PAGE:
The Maltese flag is red and white with a vertical division; red in the fly and white at the hoist end, with the emblem of the George Cross in the top left-hand corner. Historically, the origins of this flag were found in the early Middle-Ages. It’s believed that this flag was given to Malta by Count Roger of Sicily in 1091. Count Roger’s official banner sported these colours, and so bequeathed the same colours on Malta.
In the early 16th Century, The Sovereign Military Hospitaller Order of St. John of Jerusalem, also more commonly known as The Knights of Malta, were ousted from their base in Rhodes and were seeking a new headquarters.
The Knights of Malta came to Malta in 1530 when Charles V of Spain and Sicily, gave them the islands of Malta and Gozo. The heraldry of Malta has been heavily influenced by the Knights, with their ensign being what’s now known as the Maltese Cross; a red, eight-pointed cross on a white background. Although not now incorporated into the official flag, this cross is an emblem of Malta and is recognised as such by many people throughout the world.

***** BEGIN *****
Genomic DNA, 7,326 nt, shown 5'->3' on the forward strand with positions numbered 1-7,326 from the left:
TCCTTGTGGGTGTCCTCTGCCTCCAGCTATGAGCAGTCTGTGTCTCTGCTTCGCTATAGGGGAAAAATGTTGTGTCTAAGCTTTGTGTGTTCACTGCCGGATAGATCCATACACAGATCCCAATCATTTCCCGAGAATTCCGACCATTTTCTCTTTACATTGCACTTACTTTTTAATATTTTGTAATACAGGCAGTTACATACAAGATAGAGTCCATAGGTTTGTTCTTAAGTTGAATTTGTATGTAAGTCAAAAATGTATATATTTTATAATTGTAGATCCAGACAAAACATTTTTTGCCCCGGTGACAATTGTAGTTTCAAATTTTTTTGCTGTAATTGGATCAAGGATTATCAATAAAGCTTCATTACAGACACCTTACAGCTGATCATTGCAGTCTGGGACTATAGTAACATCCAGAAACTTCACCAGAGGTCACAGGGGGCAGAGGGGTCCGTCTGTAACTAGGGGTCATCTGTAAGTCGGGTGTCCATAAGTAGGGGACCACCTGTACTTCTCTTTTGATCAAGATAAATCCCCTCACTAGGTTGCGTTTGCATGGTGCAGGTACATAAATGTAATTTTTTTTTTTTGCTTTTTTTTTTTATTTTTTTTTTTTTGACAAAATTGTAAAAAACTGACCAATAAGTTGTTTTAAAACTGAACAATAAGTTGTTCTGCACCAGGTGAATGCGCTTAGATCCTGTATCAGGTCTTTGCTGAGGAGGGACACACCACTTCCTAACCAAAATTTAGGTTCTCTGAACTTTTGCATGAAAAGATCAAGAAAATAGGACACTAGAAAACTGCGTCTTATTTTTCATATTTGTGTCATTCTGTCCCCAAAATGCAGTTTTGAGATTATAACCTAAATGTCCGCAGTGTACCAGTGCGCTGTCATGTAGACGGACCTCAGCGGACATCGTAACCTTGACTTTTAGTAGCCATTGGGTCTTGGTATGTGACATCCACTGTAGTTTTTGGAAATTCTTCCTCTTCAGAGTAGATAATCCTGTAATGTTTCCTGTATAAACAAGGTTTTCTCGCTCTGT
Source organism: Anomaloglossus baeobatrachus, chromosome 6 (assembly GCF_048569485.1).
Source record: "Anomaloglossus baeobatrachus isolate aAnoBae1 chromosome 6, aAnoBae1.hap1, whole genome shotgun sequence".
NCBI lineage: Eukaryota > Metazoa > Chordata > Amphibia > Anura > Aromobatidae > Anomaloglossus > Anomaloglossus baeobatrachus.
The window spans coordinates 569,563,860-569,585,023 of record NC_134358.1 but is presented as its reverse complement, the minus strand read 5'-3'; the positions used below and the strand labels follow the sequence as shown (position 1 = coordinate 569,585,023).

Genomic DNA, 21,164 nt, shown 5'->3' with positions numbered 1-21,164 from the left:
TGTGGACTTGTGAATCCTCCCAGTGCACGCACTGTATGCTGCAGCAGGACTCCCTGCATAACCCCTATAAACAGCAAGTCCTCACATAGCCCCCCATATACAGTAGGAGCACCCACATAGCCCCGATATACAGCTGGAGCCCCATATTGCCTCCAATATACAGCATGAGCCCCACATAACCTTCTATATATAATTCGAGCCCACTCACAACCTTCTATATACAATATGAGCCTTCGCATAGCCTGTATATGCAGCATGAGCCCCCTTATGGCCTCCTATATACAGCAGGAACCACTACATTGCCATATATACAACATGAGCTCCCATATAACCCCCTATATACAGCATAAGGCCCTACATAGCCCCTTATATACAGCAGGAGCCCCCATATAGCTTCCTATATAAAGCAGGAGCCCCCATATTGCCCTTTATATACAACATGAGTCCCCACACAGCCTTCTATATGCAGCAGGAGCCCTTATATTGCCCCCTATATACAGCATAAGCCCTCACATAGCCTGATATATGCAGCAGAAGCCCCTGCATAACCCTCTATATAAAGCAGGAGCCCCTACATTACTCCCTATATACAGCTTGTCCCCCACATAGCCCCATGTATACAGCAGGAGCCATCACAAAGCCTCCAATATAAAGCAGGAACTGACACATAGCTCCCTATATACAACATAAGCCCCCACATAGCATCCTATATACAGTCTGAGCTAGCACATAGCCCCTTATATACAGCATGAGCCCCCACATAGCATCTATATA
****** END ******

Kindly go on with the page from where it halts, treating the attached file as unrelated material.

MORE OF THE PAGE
What is unique about the flag of Malta is the fact that it bears a decoration from another country. This decoration is the George Cross which was awarded to the nation of Malta by Britain’s King George VI in April 1942 in recognition of the bravery and fortitude of the Maltese during repeated bombings and blockades by Axis powers during WW2, when the entire population almost starved to death. The original letter and award can be seen at the war museum, Fort St. Elmo, Valletta.
The red and white Maltese flag was adopted as the official flag of Malta on 21st September 1964, when Malta gained independence from Britain.
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